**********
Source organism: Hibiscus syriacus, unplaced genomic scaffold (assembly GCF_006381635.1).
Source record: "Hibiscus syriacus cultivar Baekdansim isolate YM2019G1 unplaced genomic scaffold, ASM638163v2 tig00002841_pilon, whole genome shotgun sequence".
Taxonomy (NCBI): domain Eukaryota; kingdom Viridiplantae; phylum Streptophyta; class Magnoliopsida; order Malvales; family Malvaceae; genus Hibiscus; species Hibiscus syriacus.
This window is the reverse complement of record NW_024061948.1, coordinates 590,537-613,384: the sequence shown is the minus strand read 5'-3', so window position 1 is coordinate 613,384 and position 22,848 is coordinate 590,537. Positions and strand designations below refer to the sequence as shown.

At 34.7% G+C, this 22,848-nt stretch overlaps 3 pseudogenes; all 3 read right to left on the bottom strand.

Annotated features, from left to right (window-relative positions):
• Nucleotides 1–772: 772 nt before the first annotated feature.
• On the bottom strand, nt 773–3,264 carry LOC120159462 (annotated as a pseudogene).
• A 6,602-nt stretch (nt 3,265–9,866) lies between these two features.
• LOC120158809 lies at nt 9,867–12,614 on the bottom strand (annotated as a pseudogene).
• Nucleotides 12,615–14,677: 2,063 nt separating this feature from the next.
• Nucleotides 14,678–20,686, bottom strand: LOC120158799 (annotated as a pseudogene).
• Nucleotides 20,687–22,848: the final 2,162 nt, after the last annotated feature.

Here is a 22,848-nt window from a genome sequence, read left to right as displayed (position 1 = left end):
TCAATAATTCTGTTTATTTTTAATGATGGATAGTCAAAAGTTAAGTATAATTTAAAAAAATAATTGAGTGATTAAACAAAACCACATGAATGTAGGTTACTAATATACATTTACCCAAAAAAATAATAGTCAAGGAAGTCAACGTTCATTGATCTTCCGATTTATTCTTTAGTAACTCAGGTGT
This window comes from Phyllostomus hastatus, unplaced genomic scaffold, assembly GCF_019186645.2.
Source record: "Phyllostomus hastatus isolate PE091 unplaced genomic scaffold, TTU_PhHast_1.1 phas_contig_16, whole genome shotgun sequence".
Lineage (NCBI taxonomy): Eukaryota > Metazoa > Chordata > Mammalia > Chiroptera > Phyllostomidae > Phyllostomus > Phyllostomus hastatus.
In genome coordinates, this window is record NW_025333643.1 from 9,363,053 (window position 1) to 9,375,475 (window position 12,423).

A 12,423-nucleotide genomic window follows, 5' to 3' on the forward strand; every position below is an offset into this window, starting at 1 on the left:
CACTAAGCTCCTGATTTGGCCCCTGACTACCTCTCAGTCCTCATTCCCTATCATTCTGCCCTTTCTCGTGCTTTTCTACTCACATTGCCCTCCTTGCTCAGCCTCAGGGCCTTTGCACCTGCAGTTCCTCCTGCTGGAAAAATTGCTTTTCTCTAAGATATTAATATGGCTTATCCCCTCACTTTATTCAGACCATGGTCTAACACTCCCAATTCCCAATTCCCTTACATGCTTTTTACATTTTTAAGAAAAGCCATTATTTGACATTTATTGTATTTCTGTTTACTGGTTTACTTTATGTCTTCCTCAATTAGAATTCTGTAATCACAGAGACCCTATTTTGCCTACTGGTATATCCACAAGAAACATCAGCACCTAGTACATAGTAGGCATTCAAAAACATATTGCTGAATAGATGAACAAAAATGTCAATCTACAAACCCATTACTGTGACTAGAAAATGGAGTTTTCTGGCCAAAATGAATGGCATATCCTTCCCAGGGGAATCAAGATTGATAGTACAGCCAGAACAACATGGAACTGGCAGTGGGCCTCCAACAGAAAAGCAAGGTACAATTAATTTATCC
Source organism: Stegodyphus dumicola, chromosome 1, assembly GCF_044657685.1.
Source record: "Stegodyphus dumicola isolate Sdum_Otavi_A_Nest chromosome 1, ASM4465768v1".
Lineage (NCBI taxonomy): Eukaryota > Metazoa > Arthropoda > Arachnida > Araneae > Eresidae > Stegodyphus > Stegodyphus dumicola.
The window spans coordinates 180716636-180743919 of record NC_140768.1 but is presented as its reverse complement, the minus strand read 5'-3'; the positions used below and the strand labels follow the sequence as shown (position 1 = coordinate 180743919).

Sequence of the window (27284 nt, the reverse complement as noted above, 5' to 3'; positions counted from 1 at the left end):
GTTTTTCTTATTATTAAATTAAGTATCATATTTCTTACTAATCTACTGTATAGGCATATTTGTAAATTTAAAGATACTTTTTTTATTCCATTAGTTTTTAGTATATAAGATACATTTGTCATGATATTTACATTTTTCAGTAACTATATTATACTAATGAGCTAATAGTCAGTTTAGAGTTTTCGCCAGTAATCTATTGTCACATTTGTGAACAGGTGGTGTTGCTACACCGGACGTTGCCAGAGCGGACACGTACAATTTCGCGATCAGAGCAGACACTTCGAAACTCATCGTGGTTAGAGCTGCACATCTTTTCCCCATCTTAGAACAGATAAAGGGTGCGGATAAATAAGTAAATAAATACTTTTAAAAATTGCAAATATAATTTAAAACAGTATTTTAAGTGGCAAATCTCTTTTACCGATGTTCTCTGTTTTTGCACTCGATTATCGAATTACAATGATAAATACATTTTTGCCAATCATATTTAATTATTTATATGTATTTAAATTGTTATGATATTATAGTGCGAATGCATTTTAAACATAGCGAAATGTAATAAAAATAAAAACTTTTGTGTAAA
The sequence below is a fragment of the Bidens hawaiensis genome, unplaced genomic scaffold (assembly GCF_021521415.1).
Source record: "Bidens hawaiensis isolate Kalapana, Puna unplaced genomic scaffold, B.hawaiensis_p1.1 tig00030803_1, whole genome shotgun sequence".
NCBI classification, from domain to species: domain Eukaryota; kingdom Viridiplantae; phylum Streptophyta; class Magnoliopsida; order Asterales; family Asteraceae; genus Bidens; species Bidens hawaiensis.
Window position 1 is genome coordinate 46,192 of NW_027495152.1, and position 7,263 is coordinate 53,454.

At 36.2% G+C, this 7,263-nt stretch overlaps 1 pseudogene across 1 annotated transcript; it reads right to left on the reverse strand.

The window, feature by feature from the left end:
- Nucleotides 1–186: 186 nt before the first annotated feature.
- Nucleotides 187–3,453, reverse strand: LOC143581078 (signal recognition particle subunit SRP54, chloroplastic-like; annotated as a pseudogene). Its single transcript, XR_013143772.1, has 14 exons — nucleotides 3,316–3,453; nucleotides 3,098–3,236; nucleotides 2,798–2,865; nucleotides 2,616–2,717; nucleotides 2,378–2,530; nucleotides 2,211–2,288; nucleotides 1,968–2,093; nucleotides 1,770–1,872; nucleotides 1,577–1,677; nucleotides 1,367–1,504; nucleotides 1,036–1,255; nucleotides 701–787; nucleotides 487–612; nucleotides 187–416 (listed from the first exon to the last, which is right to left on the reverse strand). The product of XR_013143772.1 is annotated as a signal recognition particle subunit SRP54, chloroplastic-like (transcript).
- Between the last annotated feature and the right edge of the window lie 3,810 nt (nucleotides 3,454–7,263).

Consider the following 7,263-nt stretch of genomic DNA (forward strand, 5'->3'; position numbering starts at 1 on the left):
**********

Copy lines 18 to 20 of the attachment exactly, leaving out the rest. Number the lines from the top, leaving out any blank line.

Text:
Lineage (NCBI taxonomy): Eukaryota > Metazoa > Chordata > Mammalia > Chiroptera > Phyllostomidae > Phyllostomus > Phyllostomus hastatus.
In genome coordinates, this window is record NW_025333643.1 from 9,363,053 (window position 1) to 9,375,475 (window position 12,423).

A 12,423-nucleotide genomic window follows, 5' to 3' on the forward strand; every position below is an offset into this window, starting at 1 on the left: